A common manifestation of this impediment is what is increasingly referred to as “codependency,” a relationship of mutual dependency based on an implicit bargain in which “I take care of you and you take care of me,” in which both parties avoid having to take full responsibility for themselves. While self-sacrifice is a part of all healthy committed relationships (spouses and parents do it all the time), sacrificing oneself in order to avoid something difficult, or to leverage payback from the other is a form of avoidance or manipulation. Whether it occurs in a personal relationship or a professional one, it is somewhat dishonest, self-defeating and disempowering and inevitably creates resentments, disappointments, feelings of victimization, and possibly depression.

Some have never learned to give themselves permission to want and to dream, to know their own feelings and wishes, or have done so in a very limited way. Some may be very clear about what they want in one sphere of their lives, say the professional sphere, and much less so in their personal life, e.g., the successful lawyer who lacks close satisfying personal relationships. So, how do you begin to identify what you want? One place to start is to simply think about what makes you feel good, enhances your self-esteem, that employs your unique talents, that piques your interest or gives you enjoyment, that inspires, energizes, and excites you, that makes you want to get up in the morning.

If you haven’t felt any of these things recently, or experienced them in only one sphere of your life, think as far back as necessary to when you did. Pursuing the things that make you feel good is not frivolous self-indulgence; it is a participation in life, in the creative process. True creativity is implicitly positive, additive, contributing to the larger community and greater good in some way, however small. Do you like to cook and make pleasing meals for your family? That is creative. Do you like to read and share your thoughts with a book club? That is creative. Do you grow vegetables or flowers in a garden? Exercise to maintain your health and energy? Keep a home that is welcoming to others? Work collaboratively with others at home, in the workplace, in the community? Share your energy, time, or money with someone in need of it? Do you smile at strangers? Write programs, plays, books, pamphlets, songs, poetry, menus? Do you pray, meditate, praise, appreciate? It’s all creative.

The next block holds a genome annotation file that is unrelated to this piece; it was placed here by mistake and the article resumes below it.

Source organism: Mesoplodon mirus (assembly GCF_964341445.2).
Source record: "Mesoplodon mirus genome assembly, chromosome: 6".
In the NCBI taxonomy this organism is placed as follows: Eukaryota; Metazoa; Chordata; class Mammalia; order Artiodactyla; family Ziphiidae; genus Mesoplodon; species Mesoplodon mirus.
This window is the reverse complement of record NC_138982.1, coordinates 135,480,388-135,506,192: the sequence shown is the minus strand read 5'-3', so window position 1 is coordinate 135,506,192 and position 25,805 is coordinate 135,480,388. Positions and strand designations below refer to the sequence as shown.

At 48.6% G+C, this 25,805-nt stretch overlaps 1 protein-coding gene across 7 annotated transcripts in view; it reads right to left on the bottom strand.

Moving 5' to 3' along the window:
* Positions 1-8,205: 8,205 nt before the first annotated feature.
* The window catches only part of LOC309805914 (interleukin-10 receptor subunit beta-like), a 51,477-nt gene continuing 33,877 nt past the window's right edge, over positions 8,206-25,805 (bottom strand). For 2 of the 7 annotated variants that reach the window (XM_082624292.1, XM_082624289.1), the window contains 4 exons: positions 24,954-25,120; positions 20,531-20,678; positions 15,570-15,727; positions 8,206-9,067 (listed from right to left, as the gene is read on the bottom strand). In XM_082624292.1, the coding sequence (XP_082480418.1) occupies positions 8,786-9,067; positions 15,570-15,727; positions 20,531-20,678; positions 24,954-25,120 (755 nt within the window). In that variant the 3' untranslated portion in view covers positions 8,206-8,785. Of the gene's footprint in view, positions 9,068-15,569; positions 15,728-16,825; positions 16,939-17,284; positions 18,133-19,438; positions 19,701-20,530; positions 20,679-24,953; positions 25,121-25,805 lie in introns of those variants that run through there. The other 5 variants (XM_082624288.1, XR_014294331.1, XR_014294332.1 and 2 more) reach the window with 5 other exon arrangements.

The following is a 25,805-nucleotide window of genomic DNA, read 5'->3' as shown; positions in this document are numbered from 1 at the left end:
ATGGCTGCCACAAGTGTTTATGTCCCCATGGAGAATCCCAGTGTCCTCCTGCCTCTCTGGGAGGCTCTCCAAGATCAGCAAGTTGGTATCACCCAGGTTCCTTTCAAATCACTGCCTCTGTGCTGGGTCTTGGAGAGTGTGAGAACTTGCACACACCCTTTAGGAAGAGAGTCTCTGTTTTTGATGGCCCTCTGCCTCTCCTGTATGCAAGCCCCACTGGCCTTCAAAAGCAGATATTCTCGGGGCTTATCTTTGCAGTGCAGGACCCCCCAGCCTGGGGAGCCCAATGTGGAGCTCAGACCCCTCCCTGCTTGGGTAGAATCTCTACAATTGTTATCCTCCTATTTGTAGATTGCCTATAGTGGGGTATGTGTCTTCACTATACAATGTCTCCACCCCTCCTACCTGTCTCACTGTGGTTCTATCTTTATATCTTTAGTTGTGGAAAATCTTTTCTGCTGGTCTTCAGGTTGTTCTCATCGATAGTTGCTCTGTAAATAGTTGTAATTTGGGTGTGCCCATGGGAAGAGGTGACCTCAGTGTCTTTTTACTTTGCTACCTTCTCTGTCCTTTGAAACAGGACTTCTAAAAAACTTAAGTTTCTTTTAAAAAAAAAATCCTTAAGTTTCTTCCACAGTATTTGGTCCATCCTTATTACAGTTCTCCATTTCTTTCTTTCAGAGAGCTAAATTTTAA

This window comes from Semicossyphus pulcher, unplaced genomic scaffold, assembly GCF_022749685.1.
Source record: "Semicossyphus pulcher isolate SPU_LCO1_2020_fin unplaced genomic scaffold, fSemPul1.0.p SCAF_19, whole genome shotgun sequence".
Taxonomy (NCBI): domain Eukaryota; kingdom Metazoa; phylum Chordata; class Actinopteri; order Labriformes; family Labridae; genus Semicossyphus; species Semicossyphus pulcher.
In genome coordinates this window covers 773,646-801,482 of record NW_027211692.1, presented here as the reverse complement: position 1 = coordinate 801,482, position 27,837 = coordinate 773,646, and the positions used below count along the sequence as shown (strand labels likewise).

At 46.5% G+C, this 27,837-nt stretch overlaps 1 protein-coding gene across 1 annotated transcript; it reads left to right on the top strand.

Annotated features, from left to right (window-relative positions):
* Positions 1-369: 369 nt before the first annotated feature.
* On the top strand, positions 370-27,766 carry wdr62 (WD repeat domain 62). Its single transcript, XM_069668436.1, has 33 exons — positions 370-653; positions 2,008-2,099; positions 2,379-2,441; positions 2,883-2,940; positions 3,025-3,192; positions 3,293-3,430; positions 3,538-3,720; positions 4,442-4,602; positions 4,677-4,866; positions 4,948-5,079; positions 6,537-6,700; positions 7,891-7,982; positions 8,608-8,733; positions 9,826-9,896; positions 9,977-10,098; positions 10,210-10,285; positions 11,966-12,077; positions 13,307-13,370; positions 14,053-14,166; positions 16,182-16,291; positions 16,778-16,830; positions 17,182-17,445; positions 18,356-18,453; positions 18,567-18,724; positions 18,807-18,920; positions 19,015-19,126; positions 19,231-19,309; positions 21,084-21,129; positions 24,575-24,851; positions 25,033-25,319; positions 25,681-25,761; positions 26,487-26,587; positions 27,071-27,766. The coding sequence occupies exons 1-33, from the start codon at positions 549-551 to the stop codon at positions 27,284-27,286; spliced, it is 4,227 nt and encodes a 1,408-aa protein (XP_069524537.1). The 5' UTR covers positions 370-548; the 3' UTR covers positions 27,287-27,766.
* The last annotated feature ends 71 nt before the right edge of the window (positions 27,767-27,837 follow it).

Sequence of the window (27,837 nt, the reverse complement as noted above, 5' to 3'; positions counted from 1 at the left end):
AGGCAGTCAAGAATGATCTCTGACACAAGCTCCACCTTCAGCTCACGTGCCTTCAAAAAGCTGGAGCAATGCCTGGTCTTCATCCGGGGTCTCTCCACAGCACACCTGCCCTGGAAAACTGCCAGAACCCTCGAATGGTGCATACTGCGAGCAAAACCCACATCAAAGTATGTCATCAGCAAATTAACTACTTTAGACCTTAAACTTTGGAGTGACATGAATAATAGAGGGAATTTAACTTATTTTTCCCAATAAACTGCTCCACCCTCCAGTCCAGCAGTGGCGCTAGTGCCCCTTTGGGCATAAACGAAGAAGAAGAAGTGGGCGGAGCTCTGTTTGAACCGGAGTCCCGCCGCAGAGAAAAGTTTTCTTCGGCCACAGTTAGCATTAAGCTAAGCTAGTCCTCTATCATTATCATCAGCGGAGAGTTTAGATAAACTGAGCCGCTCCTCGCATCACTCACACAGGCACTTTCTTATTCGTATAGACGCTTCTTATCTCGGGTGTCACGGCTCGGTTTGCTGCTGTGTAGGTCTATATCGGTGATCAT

What do you want? If you don’t know, then you must figure it out, discover it, keep asking yourself the question until you do. Be sure to ask yourself the right question(s). Do not ask yourself questions such as, “Why can’t I do this?” or, “Why can’t I be happy?” or “Why haven’t I accomplished more?” Such questions invest a subtle belief in an undesirable condition. The questions are pointless and will yield invalid, useless answers. Ask instead, “How can I do this?” “What makes me happy?” “What can I do to make myself feel good right now?” The amended questions create a receptivity to discover new possibilities, ones you may not have previously considered.

If you want to feel good, you must discover, decide, and begin to move toward what you want. It involves training yourself to think in ways that open possibilities, create new opportunities. Give yourself permission to explore what you want. Dream, visualize, fantasize, and then take a step. In so doing, you are beginning to change yourself, consciously and intentionally, from inside out and outside in. Your best and healthiest self is happy, alive, involved, and active. If you realize you have an interest in something, stay with it and nurture it with some action, however small, that moves you in that direction. You can change course at any point as you gain clarity about exactly what you want. If you don’t know what to do, seek the assistance of someone who can help you discover what you want and overcome inertia.

A helpful and inspiring read is Martin Seligman’s book, Authentic Happiness. He correctly notes that happiness is not something that one can pursue directly; rather, that happiness is a condition that ensues from the creative utilization of our given talents in a manner that participates in and contributes to the greater community – be it your family, your workplace, your neighborhood, or the world. Everyone, even you at your most depressed, has something to offer. I’ll go so far as to invoke Chaos Theory; the truth is you may never know how even an unreturned smile to a stranger will reverberate and magnify to your own or another's ultimate benefit, or how your holding the door for someone may improve the course of that person's whole day. Small consistent efforts at change can produce enormous results over time. The important thing is to act, to put yourself in motion and enjoy the results.